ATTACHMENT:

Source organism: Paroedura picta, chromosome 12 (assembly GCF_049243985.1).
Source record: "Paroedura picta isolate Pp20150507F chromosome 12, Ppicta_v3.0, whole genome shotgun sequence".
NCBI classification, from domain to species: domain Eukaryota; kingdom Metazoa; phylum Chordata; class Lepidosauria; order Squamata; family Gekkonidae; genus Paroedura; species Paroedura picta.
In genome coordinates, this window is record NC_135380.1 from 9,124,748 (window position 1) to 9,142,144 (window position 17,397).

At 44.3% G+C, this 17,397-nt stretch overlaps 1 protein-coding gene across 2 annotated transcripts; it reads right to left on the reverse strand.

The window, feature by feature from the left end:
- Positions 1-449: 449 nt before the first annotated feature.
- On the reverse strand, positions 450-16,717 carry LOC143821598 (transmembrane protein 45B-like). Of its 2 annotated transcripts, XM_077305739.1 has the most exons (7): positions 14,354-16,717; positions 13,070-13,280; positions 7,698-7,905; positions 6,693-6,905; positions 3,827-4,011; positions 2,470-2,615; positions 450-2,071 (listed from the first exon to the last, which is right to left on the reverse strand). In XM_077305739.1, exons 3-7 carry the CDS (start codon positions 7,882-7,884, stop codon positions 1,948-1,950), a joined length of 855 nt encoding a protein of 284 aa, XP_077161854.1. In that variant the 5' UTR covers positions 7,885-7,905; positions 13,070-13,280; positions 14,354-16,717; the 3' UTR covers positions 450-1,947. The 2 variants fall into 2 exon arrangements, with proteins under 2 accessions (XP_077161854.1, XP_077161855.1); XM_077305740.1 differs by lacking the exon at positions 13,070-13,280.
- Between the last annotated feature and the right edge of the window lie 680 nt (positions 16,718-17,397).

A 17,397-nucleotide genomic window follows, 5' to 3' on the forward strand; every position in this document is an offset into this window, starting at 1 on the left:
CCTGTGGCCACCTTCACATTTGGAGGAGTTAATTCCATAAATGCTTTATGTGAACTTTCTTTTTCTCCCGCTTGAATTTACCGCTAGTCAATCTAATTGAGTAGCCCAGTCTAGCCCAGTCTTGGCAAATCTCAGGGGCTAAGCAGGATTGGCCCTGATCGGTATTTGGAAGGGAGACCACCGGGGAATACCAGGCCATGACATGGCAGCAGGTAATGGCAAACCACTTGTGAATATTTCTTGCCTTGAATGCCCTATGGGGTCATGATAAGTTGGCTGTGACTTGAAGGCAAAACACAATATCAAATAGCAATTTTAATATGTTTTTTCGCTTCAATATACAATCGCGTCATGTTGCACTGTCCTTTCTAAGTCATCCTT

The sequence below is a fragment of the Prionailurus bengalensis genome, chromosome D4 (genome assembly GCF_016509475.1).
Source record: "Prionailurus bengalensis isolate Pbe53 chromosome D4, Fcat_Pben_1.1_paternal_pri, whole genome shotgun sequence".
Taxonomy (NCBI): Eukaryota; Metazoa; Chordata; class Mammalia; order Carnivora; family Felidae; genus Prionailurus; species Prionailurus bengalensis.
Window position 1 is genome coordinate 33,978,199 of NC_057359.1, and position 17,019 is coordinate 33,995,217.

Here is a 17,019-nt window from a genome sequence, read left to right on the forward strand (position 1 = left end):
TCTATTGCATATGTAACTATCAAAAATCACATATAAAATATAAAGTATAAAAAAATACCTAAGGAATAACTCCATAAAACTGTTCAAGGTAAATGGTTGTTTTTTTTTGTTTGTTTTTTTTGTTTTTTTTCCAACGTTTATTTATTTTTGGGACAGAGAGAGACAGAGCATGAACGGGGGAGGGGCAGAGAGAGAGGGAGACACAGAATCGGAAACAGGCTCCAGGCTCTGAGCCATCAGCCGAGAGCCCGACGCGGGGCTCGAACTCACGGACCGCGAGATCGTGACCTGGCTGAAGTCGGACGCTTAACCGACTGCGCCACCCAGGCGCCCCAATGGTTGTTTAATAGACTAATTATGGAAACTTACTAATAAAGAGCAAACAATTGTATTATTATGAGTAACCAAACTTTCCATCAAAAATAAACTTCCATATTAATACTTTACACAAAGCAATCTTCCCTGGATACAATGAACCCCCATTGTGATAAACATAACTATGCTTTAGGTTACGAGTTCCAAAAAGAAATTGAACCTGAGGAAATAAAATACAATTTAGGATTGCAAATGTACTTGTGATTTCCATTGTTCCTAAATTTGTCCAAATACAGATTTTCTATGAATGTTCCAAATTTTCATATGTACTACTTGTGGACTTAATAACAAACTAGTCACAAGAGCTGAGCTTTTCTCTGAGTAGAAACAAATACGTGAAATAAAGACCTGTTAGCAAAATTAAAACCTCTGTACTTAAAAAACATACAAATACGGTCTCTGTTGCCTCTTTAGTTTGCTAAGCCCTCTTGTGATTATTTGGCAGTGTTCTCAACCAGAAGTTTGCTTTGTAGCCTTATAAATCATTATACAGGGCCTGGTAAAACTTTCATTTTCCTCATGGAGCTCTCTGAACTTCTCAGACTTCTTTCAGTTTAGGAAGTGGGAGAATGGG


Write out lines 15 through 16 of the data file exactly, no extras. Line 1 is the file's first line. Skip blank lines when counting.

Window position 1 is genome coordinate 33,978,199 of NC_057359.1, and position 17,019 is coordinate 33,995,217.

Here is a 17,019-nt window from a genome sequence, read left to right on the forward strand (position 1 = left end):